Clinical Significance of Breast Cancer Resistance Protein/ABCG2 in the Management of Malignancy
Breast cancer resistance protein (BCRP), also termed ABCG2, is a member of an ATP-binding cassette transporter
G family, which was originally identified in relation to drug resistance in cancer cells. BCRP intrinsically interacts
with a range of substances such as sterols, porphyrins and a variety of dietary compounds, but it mediates extrusion of
toxic compounds out of cells and underlies multidrug resistance of cancer cells. Hence, BCRP expression levels in tumor
and non-tumor cells may determine response to chemotherapy as well as adverse effects. In the former part of this paper,
the latest findings are reviewed regarding clinical significance of BCRP expression in malignancy. In the latter part, reports
on single nucleotide polymorphisms (SNPs) of the BCRP gene are reviewed focusing on impacts upon cancer chemotherapy.
C421A and C376T, which result in very low and null expression of the protein, respectively, are particularly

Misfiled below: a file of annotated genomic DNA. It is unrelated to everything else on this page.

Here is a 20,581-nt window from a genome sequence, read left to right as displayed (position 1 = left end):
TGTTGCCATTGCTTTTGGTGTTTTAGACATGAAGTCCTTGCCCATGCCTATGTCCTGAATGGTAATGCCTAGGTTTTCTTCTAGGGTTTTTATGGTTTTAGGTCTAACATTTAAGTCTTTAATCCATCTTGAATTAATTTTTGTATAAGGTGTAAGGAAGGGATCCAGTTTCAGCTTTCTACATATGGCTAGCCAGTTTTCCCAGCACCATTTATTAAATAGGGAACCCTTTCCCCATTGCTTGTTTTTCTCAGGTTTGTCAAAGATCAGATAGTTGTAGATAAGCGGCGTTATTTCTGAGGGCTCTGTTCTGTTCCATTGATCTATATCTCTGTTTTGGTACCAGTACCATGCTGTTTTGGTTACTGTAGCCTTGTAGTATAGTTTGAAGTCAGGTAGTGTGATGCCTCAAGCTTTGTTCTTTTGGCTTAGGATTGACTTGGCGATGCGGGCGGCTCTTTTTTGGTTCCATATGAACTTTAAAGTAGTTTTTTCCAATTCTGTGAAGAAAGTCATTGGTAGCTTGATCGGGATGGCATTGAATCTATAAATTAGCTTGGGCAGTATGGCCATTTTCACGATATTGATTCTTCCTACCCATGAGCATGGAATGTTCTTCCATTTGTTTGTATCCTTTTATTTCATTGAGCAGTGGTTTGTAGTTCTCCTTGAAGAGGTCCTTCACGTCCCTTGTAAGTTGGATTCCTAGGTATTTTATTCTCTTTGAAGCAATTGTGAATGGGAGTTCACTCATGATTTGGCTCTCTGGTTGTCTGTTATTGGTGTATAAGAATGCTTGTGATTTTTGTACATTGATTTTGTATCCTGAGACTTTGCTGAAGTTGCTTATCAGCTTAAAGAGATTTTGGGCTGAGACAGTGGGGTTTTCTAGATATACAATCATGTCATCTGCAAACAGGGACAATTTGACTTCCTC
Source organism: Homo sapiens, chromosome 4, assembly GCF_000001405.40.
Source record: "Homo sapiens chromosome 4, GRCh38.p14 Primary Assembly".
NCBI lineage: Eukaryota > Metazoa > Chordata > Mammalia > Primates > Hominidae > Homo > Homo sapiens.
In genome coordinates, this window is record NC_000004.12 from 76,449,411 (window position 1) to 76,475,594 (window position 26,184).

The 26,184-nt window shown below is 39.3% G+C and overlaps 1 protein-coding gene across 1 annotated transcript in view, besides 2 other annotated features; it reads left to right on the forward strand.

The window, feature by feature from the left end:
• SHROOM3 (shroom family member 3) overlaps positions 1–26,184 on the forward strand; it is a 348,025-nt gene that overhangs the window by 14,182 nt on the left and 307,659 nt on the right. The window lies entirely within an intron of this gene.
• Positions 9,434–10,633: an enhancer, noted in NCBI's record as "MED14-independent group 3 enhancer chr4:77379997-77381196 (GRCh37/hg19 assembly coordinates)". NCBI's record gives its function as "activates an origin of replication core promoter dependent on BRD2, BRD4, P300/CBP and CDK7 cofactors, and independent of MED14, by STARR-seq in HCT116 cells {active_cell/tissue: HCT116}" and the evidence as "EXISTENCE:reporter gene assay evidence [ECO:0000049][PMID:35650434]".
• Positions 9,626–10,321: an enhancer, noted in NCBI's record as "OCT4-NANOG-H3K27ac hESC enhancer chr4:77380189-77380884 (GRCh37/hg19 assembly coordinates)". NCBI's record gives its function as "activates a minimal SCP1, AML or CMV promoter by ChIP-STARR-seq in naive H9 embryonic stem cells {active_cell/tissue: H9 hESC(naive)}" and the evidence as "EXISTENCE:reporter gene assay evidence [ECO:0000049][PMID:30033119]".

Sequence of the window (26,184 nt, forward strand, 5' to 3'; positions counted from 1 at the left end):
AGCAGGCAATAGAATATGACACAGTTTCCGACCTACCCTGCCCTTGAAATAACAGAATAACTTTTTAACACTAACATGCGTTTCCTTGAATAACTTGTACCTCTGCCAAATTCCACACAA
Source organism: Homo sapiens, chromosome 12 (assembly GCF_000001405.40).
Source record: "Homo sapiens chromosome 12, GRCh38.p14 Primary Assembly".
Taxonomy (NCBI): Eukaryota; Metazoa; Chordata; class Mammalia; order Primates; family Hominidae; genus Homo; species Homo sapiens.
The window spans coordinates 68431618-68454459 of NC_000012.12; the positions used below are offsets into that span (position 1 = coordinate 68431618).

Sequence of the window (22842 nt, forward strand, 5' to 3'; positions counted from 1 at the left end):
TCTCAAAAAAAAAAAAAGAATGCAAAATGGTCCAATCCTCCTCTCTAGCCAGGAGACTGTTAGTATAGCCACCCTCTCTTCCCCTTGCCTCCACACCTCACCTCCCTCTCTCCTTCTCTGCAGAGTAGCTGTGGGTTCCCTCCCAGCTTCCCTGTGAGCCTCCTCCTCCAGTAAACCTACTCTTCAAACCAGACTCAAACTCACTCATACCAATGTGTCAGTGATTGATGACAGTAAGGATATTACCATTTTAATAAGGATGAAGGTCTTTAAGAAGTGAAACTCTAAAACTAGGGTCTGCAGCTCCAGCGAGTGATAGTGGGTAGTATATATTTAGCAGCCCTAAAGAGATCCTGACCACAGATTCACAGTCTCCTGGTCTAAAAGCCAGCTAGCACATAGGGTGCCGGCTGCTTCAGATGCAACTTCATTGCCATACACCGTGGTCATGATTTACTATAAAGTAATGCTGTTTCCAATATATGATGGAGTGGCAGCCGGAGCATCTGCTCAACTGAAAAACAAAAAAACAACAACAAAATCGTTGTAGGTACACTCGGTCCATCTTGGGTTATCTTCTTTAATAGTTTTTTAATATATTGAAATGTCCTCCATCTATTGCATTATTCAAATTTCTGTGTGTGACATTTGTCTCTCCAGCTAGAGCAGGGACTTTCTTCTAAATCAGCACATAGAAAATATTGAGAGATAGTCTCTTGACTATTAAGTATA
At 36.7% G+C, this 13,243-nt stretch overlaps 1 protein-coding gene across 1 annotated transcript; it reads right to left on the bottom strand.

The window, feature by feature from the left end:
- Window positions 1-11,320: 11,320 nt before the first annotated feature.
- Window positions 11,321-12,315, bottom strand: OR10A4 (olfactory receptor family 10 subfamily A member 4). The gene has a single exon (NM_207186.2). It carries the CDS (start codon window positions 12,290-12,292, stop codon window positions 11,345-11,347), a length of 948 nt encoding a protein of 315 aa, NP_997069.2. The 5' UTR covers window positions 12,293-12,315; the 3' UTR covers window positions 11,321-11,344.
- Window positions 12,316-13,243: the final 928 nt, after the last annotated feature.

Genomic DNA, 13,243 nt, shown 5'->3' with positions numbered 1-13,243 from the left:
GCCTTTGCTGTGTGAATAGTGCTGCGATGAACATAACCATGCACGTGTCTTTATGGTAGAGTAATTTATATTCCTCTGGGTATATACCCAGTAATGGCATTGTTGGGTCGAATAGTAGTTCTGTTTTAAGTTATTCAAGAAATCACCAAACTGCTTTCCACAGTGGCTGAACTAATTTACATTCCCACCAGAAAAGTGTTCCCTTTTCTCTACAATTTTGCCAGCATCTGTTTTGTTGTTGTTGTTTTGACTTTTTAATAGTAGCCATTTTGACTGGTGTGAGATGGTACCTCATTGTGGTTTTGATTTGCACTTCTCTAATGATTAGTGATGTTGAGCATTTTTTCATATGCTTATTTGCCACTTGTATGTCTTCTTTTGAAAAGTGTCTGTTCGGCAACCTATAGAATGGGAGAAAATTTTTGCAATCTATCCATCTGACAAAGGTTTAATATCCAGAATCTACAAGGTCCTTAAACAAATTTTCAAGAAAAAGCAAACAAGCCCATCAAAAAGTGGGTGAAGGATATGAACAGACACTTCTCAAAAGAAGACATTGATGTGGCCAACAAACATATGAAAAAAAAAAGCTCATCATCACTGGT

referred to regarding their phenotypes because of possible importance in cancer chemotherapy. Approximately one tenth
of hyperuricemia/gout patients and a considerable part of population with Junior a (-) [jr(a-)] blood type are expected to
bear these SNPs on the both alleles. Therefore, genotypic examination of the BCRP gene would be recommended in these
populations before the start of chemotherapy including BCRP substrate drugs.
Keywords: ABCG2, anticancer drug, BCRP, C376T, C421A, cancer, chemotherapy, clinical significance, drug resistance,
gout, jr(a-), malignancy, SNPs.
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